Counterparts: An Example of Categories-of-Contract-Language Dysfunction

Counterparts provisions are a mess.

For one thing, it’s not clear what counterparts are. I and others have been under the impression that it refers to a copy of a contract signed by fewer than all parties, but Black’s Law Dictionary says counterpart means “duplicate.” See this Twitter thread for a bit about that.

And whatever counterparts are, the issue raised is in fact such a nonissue that it’s not worth addressing in it a contract. I’ve not found anything suggesting that signing in counterparts can be challenged as making a contract unenforceable. It follows that the only function of the counterparts provision would be to reassure anyone who’s nervous about that. That’s not a worthwhile function.

If you’re not already fed up, there’s also a categories-of-contract-language problem with the standard counterparts-provision language. Here’s an example:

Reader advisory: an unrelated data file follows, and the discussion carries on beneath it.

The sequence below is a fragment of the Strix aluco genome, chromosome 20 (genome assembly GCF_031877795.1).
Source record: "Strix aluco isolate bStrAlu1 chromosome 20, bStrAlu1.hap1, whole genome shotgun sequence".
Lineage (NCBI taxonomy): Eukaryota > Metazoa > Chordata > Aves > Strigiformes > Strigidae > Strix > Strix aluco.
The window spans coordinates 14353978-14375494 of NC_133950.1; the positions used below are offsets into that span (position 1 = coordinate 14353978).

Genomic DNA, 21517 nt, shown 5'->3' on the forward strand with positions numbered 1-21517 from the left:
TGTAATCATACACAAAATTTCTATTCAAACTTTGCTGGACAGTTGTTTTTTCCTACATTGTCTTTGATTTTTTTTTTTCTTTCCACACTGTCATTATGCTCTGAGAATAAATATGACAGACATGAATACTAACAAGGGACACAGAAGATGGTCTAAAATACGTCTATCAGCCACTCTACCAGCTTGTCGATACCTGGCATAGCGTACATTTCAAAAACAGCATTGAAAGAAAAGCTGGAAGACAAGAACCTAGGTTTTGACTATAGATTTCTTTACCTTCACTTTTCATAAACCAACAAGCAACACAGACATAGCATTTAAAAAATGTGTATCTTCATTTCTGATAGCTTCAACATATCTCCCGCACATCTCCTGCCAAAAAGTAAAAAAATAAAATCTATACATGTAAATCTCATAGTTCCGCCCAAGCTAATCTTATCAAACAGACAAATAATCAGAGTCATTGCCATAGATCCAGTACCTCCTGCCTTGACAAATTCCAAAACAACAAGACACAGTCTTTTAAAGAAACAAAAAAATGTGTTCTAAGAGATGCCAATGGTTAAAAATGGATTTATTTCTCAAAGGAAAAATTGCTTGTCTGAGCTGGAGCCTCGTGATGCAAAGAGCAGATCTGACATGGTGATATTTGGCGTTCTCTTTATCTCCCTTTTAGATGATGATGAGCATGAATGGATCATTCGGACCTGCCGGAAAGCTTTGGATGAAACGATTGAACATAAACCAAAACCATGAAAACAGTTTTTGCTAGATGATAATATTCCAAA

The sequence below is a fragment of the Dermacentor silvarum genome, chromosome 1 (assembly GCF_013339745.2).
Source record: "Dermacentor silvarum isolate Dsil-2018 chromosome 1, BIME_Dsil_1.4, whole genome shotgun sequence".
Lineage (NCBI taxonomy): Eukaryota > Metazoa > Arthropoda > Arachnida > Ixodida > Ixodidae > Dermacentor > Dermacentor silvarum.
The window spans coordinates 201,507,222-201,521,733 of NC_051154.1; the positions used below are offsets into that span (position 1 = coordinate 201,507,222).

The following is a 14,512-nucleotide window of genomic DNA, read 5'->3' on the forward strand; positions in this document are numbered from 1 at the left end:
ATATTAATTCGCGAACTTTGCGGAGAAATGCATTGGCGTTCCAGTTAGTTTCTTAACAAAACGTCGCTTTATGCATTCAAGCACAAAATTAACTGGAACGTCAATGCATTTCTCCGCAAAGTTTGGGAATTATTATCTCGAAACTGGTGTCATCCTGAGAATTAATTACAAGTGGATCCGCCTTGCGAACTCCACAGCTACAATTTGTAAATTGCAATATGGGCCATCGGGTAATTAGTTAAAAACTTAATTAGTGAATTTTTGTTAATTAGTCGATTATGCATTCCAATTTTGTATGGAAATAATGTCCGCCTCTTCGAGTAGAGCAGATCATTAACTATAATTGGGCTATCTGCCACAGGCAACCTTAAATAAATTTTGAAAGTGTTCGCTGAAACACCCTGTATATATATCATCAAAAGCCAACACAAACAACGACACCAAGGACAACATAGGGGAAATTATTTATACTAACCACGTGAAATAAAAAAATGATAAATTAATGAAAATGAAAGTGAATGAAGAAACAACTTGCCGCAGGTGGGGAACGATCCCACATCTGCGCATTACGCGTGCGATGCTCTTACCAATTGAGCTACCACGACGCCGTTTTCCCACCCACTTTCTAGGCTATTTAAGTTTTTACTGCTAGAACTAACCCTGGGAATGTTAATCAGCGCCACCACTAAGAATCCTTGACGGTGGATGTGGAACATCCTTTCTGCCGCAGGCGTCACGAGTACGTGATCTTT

What’s in red is what you usually see. Ah, language of discretion (may)! That means we’re allowed to sign counterparts! Thank goodness! Without this provision, we might be in breach if we were to sign counterparts!

Hardly. Instead, the issue is whether the contract is effective if the contract were signed in counterparts. That’s expressed by the language in blue. So this provision makes two attempts to address the same issue twice, once ineffectually. (See this recent post for another instance of that sort of thing.)

That’s more about counterparts than any mortal should be exposed to.

About the author

Ken Adams is the leading authority on how to say clearly whatever you want to say in a contract. He’s author of A Manual of Style for Contract Drafting, and he offers online and in-person training around the world. He’s also chief content officer of LegalSifter, Inc., a company that combines artificial intelligence and expertise to assist with review of contracts.